Aside from the one threat to do bodily harm, we realized the book was creating a very powerful entity and that is the Informed Consumer! What was happening was that consumers were holding radon contractors to a standard. Granted there are now ANSI/AARST standards, but as standards they can be difficult to read by the consumer. Having an easy-to-read book based upon the standards provided a litmus test for proper bids. Boy did that upset a lot of fly-by-nighters!
The next iteration was to use the book as a basis for delivering DIY courses at Building Supply stores. We would give a two-hour course on a Saturday morning at a Home Depot or Lowe’s. It was amazing how many people would come. But even more eye opening was that typically half of the people who attended had not tested their houses yet. So, we asked “why are you spending a beautiful Saturday morning learning about how to fix your home, when you don’t’ know you have a problem?” The answer was always along the lines of “I didn’t want to test my home unless there was a solution.” Wow, what a revelation. Don’t ever deliver a program promoting testing unless you share the simple fix.
The second revelation was in the eyes of the attendees. Many were still of the impression that you could solve the issue with a couple tubes of caulk. Problem solved! However, when they realized they would be spending several quality hours in their crawlspaces or drilling through concrete and portions of their house and running electrical, they decided it would be best to use a professional. So, this is the first business use of the DIY Book for Radon Professionals:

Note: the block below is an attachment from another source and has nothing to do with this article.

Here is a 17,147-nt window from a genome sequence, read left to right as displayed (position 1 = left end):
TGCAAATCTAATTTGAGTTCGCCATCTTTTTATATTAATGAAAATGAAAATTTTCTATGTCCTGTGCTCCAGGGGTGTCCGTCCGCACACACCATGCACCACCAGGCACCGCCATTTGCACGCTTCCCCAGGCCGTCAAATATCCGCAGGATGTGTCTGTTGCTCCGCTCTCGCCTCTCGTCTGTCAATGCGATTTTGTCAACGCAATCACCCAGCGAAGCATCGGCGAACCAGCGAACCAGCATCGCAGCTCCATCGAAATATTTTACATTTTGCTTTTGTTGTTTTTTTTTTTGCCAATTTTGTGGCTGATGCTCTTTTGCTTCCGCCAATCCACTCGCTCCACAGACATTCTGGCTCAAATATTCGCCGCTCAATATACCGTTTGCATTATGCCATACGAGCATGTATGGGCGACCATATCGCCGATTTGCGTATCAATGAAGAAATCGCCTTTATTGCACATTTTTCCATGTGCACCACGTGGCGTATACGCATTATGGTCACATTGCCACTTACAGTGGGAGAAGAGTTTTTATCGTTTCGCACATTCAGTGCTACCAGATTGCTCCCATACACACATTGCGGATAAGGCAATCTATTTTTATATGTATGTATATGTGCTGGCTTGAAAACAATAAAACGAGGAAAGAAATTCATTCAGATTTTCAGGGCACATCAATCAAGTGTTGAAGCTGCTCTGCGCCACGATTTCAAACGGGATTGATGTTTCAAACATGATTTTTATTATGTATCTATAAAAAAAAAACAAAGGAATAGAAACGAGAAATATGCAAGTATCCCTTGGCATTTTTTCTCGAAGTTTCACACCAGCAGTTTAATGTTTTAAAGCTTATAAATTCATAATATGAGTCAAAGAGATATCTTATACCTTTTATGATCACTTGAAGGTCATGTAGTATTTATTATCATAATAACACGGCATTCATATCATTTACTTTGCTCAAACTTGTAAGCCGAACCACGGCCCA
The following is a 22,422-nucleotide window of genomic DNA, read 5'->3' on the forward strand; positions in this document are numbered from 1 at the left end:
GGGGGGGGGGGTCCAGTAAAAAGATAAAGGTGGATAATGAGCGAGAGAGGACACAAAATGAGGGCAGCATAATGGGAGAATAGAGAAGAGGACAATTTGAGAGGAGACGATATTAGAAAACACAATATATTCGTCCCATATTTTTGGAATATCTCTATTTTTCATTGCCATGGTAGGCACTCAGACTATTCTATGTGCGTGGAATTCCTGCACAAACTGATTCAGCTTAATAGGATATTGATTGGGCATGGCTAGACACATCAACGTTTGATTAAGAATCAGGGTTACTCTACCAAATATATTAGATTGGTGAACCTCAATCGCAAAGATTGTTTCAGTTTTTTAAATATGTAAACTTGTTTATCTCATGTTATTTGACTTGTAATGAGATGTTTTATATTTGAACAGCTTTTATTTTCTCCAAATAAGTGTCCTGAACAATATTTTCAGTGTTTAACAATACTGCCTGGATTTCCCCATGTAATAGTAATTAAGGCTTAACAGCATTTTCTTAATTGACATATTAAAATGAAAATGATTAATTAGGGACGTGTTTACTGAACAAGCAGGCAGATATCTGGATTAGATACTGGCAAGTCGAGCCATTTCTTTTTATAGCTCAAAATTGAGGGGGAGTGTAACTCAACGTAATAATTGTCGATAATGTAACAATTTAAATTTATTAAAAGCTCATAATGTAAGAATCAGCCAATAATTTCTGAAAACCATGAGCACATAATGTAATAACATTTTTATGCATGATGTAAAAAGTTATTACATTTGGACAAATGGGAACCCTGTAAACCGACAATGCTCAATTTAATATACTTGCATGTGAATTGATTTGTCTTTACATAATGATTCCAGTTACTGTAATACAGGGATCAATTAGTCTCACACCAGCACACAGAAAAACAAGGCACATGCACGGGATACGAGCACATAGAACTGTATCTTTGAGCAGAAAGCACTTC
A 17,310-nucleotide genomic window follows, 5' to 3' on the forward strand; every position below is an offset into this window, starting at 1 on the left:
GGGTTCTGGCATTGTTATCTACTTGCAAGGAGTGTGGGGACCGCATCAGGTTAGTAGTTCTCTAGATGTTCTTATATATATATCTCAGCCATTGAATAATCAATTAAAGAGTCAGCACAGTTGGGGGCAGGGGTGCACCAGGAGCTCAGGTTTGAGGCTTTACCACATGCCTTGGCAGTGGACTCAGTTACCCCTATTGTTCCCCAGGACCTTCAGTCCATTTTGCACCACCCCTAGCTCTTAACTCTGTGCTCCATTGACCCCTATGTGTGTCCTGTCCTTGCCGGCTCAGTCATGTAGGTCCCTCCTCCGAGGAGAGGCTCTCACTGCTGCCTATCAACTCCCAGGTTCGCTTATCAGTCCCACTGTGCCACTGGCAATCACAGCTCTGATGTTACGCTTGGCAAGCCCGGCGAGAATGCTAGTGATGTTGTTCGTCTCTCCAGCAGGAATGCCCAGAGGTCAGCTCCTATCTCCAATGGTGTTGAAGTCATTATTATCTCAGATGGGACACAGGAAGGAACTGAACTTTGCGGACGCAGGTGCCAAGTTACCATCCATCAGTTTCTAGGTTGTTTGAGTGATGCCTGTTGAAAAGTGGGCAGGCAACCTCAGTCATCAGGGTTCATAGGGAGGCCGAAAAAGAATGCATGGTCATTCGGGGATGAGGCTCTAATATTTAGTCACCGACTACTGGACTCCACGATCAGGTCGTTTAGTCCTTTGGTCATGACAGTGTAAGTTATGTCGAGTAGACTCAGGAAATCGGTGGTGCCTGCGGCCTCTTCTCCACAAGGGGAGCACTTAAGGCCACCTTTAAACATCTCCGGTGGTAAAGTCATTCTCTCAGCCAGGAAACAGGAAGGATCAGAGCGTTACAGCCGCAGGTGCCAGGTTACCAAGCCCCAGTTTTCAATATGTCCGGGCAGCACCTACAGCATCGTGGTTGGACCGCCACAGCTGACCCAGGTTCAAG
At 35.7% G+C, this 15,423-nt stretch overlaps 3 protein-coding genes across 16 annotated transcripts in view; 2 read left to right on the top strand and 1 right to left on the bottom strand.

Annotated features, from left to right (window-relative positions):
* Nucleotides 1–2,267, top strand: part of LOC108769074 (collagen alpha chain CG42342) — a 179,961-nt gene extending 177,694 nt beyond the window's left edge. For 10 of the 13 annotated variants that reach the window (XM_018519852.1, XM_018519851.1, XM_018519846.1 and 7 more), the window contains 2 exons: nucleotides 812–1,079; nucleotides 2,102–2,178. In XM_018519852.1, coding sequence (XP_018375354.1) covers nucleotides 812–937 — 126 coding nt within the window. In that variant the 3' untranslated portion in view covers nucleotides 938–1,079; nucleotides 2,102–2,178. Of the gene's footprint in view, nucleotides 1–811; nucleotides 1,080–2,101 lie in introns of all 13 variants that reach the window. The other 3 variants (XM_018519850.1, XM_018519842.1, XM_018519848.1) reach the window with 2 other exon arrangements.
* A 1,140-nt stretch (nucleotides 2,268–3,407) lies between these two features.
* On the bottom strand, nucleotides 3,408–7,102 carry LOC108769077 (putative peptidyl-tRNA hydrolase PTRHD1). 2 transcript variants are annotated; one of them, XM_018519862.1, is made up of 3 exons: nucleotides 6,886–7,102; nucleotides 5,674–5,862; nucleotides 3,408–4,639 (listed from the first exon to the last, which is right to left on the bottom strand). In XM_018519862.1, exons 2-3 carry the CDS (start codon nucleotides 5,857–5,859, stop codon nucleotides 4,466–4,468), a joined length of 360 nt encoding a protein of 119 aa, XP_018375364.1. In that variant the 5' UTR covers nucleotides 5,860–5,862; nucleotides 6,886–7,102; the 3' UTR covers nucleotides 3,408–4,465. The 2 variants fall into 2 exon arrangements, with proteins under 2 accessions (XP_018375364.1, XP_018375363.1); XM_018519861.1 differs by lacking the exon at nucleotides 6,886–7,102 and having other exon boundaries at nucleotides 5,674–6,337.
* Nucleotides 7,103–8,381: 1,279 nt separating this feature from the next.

Deliver DIY programs for radon mitigation:
- Use the book as a guide – even sell it for interested attendees (wholesale pricing can be made available).
- Take test kits for individuals to confirm they have a problem.
- Talk about techniques and let them decide if they want to contact you for a personal visit and bid.
A few years after the book was published, a course was approved for CE credits for professionals to renew their certifications. After all, one would want professionals to know at least as much as consumers-right?
The response from the CE course was both overwhelming and gratifying. Comments and calls indicated that this was more useful than just a CE course.
Professionals Using Course for purposes beyond CE Credits: